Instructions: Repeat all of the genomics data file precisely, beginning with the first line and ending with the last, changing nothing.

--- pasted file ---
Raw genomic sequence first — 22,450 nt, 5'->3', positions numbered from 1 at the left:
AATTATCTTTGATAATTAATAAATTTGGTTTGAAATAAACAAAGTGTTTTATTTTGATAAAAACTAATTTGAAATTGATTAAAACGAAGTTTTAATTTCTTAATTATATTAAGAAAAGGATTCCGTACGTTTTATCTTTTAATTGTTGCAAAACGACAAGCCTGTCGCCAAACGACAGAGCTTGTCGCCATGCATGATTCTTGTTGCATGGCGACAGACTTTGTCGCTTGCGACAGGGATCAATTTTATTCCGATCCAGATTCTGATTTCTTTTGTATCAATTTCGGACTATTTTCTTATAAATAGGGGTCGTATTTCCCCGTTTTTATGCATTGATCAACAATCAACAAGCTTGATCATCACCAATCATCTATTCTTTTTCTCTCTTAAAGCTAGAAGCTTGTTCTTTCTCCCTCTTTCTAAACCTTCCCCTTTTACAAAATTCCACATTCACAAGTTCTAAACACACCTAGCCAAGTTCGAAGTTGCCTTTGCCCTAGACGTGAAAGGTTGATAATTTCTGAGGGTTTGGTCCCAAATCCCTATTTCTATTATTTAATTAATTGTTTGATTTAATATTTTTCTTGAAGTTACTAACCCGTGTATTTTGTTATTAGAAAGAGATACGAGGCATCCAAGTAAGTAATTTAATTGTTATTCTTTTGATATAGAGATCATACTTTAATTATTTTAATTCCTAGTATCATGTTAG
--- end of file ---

Raw genomic sequence first — 22,450 nt, 5'->3', positions numbered from 1 at the left:
AATTATCTTTGATAATTAATAAATTTGGTTTGAAATAAACAAAGTGTTTTATTTTGATAAAAACTAATTTGAAATTGATTAAAACGAAGTTTTAATTTCTTAATTATATTAAGAAAAGGATTCCGTACGTTTTATCTTTTAATTGTTGCAAAACGACAAGCCTGTCGCCAAACGACAGAGCTTGTCGCCATGCATGATTCTTGTTGCATGGCGACAGACTTTGTCGCTTGCGACAGGGATCAATTTTATTCCGATCCAGATTCTGATTTCTTTTGTATCAATTTCGGACTATTTTCTTATAAATAGGGGTCGTATTTCCCCGTTTTTATGCATTGATCAACAATCAACAAGCTTGATCATCACCAATCATCTATTCTTTTTCTCTCTTAAAGCTAGAAGCTTGTTCTTTCTCCCTCTTTCTAAACCTTCCCCTTTTACAAAATTCCACATTCACAAGTTCTAAACACACCTAGCCAAGTTCGAAGTTGCCTTTGCCCTAGACGTGAAAGGTTGATAATTTCTGAGGGTTTGGTCCCAAATCCCTATTTCTATTATTTAATTAATTGTTTGATTTAATATTTTTCTTGAAGTTACTAACCCGTGTATTTTGTTATTAGAAAGAGATACGAGGCATCCAAGTAAGTAATTTAATTGTTATTCTTTTGATATAGAGATCATACTTTAATTATTTTAATTCCTAGTATCATGTTAG